After Walt Whitman
Why, who makes much of a circus?
As for me I know nothing else but the circus
Whether a trapeze behind a pillar, like hair behind an ear,
Or the smoke in clouds, rising, and the lights which stripe the smoke,
Or the showtime countdowns for gentlemen and ladies,
Or the bendy prince and sisters balancing on iridescent balls,
Or brother acrobats from Kazakhstan,
jewels on the pockets of their jeans, the brilliance of their hair like coal,
Or glittered lips and hairbands, and low-cut high-leg leotards,
Or pull-on noses, or noses made with putty,
Or poles and pulleys, and silks and ballets, and straps and pyrotechnics,
Or cages, feats of daring, and stomachs twisting in the audience
because they cannot look – or look away,
Or the fact there is no more searching in the dark;
These with the rest, one and all, are to me the circus,
The whole referring, yet each distinct and in its place.
When he was a child, the world inside his head
was sometimes better than the world outside.
He was quiet at school. He loved how the boys
made the girls smile and dip their eyes, coy with delight.
He wasn’t good at sport, was chosen last;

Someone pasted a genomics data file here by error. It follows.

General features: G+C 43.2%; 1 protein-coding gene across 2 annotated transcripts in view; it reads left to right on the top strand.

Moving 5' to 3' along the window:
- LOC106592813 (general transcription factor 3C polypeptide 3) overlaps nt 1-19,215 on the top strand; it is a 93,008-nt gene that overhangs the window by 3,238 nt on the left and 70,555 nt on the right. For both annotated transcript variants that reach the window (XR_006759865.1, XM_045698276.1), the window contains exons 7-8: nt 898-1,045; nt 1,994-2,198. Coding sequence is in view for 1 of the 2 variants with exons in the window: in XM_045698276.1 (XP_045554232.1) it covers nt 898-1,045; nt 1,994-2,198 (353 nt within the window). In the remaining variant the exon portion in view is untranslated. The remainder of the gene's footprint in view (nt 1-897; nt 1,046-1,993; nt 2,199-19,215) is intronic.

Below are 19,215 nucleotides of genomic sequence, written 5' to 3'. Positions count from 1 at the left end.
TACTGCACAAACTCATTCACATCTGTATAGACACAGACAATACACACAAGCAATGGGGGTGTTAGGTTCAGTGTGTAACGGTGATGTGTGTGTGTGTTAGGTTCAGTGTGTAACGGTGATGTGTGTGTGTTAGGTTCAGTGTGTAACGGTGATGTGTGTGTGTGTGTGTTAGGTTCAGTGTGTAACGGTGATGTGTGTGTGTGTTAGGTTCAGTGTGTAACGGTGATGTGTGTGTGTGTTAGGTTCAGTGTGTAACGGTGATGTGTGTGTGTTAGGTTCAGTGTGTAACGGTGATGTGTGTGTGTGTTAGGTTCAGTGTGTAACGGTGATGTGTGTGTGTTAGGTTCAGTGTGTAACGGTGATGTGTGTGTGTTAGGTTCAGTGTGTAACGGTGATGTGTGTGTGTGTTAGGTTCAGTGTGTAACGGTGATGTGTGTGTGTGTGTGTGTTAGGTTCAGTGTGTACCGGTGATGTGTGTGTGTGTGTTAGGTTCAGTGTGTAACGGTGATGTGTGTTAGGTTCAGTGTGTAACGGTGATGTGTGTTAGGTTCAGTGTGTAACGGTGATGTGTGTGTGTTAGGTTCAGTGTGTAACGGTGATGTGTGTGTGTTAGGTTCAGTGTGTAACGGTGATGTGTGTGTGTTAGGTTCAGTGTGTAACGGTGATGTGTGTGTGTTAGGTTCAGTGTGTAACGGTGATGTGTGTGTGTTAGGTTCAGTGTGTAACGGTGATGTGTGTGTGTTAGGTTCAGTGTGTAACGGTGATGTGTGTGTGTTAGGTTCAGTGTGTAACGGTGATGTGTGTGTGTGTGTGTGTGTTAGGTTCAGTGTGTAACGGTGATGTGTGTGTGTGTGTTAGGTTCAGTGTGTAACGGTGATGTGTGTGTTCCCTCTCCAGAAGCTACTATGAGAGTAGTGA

they called him butterfingers. He listened to a ball
sucked into a palm on landing, saw the fielders
hold their arms high and tilt – their gift of timing.
He observed his grandfather improvising, long fingers
splayed across the keys, the way he threw out a motif
then changed it, then hoiked it back – at the very moment
when the melody was on the brink of being cut loose.
When he watched the tiny Russian gymnast score a 10,
he understood that practice led to great precision.
In bed at night he edged his radio dial, imagined
who was speaking on the other side, heard
their guffaws in many dialects, plucked chortles
from the airwaves, gathered armfuls of the stuff.
He read the great sadness in his heart
until he knew it like a lullaby.
And, with not very many words, thrown away
yet knowing, he came to me in the darkness,
and made me laugh.